Quick! Who's the best-fielding shortstop in Baseball? If you've been watching television or the Internet lately, you might well think it's Arizona's Didi Gregorius, who's made three highlight-worthy plays in just the last week. Here's my favorite:
... but trust me: There are more.
Or you might choose Jose Iglesias, who seems to average roughly one impossible play per week. Here's a recent example, with Iglesias showing off what seems like his unique ability to make a strong and accurate throw from just about any position you might imagine:
... and again, please trust me: There are more. If I could watch one fielder every day for a whole season, I probably would choose Jose Iglesias. He's just that thrilling.
I found those clips, and many more like them, with a simple search on MLB.com's video page. And I went searching because I'd already seen those clips in various places. What I hadn't seen much of lately was Andrelton Simmons. Which was, I suspect, probably just the luck of the draw. Because there's no shortage of those clips, either. Here's one of the more spectacular from last month:
It seemed like Simmons hasn't been getting the video love, but I think that's just been the luck of the draw in recent days. I went through and counted nine clips in August for Simmons, compared to eight for Iglesias and only five for Gregorius.
Which is about right. I began this exercise because I was concerned that Andrelton Simmons hasn't been getting his due as Baseball's greatest shortstop. Now I'm thinking he probably has been getting his due, and I just missed it. Which makes me feel foolish, but also hopeful that Simmons will win the Gold Glove he seems to deserve. Because in addition to all those video clips, Simmons is just crushing it ... statistically speaking, I mean.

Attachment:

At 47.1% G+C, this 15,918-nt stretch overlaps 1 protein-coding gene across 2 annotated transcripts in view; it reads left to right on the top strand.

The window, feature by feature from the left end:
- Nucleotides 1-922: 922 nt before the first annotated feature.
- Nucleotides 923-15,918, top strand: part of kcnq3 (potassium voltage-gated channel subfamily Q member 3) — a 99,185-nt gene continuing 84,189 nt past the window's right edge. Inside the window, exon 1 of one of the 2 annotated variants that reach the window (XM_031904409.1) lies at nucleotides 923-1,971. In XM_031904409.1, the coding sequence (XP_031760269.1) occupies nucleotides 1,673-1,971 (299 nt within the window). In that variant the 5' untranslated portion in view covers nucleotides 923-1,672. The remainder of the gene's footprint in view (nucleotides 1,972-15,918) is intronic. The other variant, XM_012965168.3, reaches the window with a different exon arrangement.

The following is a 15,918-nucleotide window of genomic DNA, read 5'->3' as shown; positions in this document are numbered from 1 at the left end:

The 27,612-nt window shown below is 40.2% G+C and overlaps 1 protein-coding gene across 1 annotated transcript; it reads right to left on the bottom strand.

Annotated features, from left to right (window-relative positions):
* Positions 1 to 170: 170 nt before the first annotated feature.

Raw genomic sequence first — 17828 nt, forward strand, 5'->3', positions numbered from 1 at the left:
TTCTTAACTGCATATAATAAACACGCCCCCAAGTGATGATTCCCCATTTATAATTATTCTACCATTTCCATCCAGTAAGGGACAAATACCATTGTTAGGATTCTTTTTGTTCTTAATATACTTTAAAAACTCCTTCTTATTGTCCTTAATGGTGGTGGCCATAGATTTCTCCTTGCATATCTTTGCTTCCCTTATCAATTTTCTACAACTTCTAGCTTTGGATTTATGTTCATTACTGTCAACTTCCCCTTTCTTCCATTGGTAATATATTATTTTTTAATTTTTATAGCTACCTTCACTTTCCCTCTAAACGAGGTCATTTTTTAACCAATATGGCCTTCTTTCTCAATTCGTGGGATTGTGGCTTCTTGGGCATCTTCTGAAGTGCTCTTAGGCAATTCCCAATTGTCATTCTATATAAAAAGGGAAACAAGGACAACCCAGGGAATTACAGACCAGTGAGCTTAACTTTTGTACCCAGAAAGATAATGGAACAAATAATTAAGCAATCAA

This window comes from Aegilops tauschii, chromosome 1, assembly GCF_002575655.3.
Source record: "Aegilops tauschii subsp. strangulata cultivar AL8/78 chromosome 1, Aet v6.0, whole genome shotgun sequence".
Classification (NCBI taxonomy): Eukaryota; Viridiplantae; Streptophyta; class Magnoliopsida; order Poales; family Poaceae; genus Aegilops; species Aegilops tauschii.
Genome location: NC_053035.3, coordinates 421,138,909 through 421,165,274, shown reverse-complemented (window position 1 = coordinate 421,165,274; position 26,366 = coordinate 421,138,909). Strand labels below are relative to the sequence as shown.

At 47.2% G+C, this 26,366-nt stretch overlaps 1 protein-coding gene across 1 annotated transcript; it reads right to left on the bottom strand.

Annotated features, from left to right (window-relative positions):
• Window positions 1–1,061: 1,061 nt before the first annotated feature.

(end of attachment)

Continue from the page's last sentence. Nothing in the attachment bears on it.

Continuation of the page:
According to FanGraphs, Simmons has racked up 24 Fielding Runs this season ... which leads the majors. Simmons has racked up 26 Total Zone Runs, which leads the majors. He's got 37 Fielding Bible Runs Saved, which leads the majors.
These are all different methods for evaluating fielders, and all contain limitations and biases, including identical limitations and biases and different limitations and biases. But they are different methods, and yet somehow they reach identical conclusions: Andrelton Simmons is a brilliant shortstop, quite probably the most brilliant in the majors. What's more, these methods concluded the same thing last year, during Simmons' relatively short stint as the Braves' every-day shortstop.
It's a beautiful thing when the highlights and the statistics tell us the same thing, because then we don't have to yell at each other. So thank you, Andrelton Simmons, for bringing us together in peace and harmony. But what else should we expect from an Atlanta product.
For much more about Simmons and his Braves, please visit SB Nation's Talking Chop.